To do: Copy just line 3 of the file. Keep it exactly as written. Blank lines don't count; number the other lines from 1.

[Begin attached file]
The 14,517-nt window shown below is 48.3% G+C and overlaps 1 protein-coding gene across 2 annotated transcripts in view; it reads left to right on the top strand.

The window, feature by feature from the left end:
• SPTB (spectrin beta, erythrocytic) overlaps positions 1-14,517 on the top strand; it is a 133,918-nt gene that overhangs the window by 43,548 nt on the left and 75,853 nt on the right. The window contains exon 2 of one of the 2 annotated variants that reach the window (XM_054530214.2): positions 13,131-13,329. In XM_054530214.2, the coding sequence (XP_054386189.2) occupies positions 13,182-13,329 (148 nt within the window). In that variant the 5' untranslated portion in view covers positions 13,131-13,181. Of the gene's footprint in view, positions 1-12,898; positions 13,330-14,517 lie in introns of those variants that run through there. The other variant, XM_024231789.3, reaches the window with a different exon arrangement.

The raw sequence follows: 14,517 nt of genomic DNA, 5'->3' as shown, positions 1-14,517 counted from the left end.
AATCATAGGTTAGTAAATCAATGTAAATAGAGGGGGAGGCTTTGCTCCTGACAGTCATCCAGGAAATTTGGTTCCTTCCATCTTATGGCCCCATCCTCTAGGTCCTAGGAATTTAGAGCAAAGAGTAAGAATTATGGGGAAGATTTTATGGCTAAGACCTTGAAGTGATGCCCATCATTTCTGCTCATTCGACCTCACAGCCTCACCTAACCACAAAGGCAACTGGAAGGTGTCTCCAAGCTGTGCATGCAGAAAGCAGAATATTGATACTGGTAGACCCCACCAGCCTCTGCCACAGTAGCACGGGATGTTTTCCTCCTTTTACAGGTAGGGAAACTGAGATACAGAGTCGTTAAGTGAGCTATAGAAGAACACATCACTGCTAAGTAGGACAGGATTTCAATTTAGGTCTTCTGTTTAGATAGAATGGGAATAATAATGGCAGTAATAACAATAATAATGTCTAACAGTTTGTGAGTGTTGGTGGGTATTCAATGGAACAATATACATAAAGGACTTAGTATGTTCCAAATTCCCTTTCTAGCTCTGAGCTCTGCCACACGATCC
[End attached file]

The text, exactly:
• SPTB (spectrin beta, erythrocytic) overlaps positions 1-14,517 on the top strand; it is a 133,918-nt gene that overhangs the window by 43,548 nt on the left and 75,853 nt on the right. The window contains exon 2 of one of the 2 annotated variants that reach the window (XM_054530214.2): positions 13,131-13,329. In XM_054530214.2, the coding sequence (XP_054386189.2) occupies positions 13,182-13,329 (148 nt within the window). In that variant the 5' untranslated portion in view covers positions 13,131-13,181. Of the gene's footprint in view, positions 1-12,898; positions 13,330-14,517 lie in introns of those variants that run through there. The other variant, XM_024231789.3, reaches the window with a different exon arrangement.